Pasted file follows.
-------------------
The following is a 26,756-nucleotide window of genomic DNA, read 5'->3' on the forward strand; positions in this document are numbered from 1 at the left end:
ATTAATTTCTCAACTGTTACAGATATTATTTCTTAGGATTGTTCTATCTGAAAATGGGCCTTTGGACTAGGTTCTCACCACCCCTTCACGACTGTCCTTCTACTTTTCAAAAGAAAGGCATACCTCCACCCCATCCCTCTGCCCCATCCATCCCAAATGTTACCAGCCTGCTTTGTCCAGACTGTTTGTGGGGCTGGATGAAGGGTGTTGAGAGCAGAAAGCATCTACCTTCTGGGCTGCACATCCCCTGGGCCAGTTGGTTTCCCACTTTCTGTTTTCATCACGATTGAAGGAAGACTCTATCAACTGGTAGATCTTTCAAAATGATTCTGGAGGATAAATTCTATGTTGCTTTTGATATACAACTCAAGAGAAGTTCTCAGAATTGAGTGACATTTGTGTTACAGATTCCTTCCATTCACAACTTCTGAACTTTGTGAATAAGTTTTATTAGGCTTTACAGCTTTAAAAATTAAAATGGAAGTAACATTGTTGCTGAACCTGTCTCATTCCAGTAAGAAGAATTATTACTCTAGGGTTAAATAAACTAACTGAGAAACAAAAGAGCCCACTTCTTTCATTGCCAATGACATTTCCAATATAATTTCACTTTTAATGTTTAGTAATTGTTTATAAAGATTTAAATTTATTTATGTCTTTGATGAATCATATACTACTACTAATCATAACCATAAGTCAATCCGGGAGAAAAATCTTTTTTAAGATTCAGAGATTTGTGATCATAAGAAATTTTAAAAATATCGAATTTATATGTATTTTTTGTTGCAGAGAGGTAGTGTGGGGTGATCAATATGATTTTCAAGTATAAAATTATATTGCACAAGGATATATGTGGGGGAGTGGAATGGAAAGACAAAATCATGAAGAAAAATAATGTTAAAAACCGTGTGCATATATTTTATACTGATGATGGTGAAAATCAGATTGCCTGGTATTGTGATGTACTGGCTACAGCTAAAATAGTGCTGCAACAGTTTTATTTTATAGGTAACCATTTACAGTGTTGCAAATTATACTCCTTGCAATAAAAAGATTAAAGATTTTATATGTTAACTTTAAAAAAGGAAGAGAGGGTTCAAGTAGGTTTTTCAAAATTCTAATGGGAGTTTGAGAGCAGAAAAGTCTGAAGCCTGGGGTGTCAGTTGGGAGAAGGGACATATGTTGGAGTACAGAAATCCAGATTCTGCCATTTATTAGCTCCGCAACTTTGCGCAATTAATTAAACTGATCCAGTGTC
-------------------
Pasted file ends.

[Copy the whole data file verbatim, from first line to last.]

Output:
The following is a 26,756-nucleotide window of genomic DNA, read 5'->3' on the forward strand; positions in this document are numbered from 1 at the left end:
ATTAATTTCTCAACTGTTACAGATATTATTTCTTAGGATTGTTCTATCTGAAAATGGGCCTTTGGACTAGGTTCTCACCACCCCTTCACGACTGTCCTTCTACTTTTCAAAAGAAAGGCATACCTCCACCCCATCCCTCTGCCCCATCCATCCCAAATGTTACCAGCCTGCTTTGTCCAGACTGTTTGTGGGGCTGGATGAAGGGTGTTGAGAGCAGAAAGCATCTACCTTCTGGGCTGCACATCCCCTGGGCCAGTTGGTTTCCCACTTTCTGTTTTCATCACGATTGAAGGAAGACTCTATCAACTGGTAGATCTTTCAAAATGATTCTGGAGGATAAATTCTATGTTGCTTTTGATATACAACTCAAGAGAAGTTCTCAGAATTGAGTGACATTTGTGTTACAGATTCCTTCCATTCACAACTTCTGAACTTTGTGAATAAGTTTTATTAGGCTTTACAGCTTTAAAAATTAAAATGGAAGTAACATTGTTGCTGAACCTGTCTCATTCCAGTAAGAAGAATTATTACTCTAGGGTTAAATAAACTAACTGAGAAACAAAAGAGCCCACTTCTTTCATTGCCAATGACATTTCCAATATAATTTCACTTTTAATGTTTAGTAATTGTTTATAAAGATTTAAATTTATTTATGTCTTTGATGAATCATATACTACTACTAATCATAACCATAAGTCAATCCGGGAGAAAAATCTTTTTTAAGATTCAGAGATTTGTGATCATAAGAAATTTTAAAAATATCGAATTTATATGTATTTTTTGTTGCAGAGAGGTAGTGTGGGGTGATCAATATGATTTTCAAGTATAAAATTATATTGCACAAGGATATATGTGGGGGAGTGGAATGGAAAGACAAAATCATGAAGAAAAATAATGTTAAAAACCGTGTGCATATATTTTATACTGATGATGGTGAAAATCAGATTGCCTGGTATTGTGATGTACTGGCTACAGCTAAAATAGTGCTGCAACAGTTTTATTTTATAGGTAACCATTTACAGTGTTGCAAATTATACTCCTTGCAATAAAAAGATTAAAGATTTTATATGTTAACTTTAAAAAAGGAAGAGAGGGTTCAAGTAGGTTTTTCAAAATTCTAATGGGAGTTTGAGAGCAGAAAAGTCTGAAGCCTGGGGTGTCAGTTGGGAGAAGGGACATATGTTGGAGTACAGAAATCCAGATTCTGCCATTTATTAGCTCCGCAACTTTGCGCAATTAATTAAACTGATCCAGTGTC